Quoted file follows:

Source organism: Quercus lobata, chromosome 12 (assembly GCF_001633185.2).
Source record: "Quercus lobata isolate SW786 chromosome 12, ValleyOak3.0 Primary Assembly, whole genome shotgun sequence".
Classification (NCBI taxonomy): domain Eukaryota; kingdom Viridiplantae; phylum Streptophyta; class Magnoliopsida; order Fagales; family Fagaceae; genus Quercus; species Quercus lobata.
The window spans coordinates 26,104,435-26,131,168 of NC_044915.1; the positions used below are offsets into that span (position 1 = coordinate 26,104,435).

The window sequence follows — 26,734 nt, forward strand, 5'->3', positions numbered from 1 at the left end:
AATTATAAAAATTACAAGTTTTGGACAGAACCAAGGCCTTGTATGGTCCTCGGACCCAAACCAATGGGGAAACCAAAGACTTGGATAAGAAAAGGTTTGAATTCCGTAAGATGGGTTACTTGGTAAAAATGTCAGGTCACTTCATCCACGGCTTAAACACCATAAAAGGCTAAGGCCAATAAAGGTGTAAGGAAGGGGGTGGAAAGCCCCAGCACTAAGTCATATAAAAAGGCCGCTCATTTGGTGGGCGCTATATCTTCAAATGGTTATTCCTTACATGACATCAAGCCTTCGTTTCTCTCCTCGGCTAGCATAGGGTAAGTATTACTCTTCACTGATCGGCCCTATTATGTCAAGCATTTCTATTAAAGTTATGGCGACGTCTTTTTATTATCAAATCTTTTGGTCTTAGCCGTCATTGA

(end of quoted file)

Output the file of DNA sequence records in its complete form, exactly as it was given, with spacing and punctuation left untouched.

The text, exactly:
Source organism: Quercus lobata, chromosome 12 (assembly GCF_001633185.2).
Source record: "Quercus lobata isolate SW786 chromosome 12, ValleyOak3.0 Primary Assembly, whole genome shotgun sequence".
Classification (NCBI taxonomy): domain Eukaryota; kingdom Viridiplantae; phylum Streptophyta; class Magnoliopsida; order Fagales; family Fagaceae; genus Quercus; species Quercus lobata.
The window spans coordinates 26,104,435-26,131,168 of NC_044915.1; the positions used below are offsets into that span (position 1 = coordinate 26,104,435).

The window sequence follows — 26,734 nt, forward strand, 5'->3', positions numbered from 1 at the left end:
AATTATAAAAATTACAAGTTTTGGACAGAACCAAGGCCTTGTATGGTCCTCGGACCCAAACCAATGGGGAAACCAAAGACTTGGATAAGAAAAGGTTTGAATTCCGTAAGATGGGTTACTTGGTAAAAATGTCAGGTCACTTCATCCACGGCTTAAACACCATAAAAGGCTAAGGCCAATAAAGGTGTAAGGAAGGGGGTGGAAAGCCCCAGCACTAAGTCATATAAAAAGGCCGCTCATTTGGTGGGCGCTATATCTTCAAATGGTTATTCCTTACATGACATCAAGCCTTCGTTTCTCTCCTCGGCTAGCATAGGGTAAGTATTACTCTTCACTGATCGGCCCTATTATGTCAAGCATTTCTATTAAAGTTATGGCGACGTCTTTTTATTATCAAATCTTTTGGTCTTAGCCGTCATTGA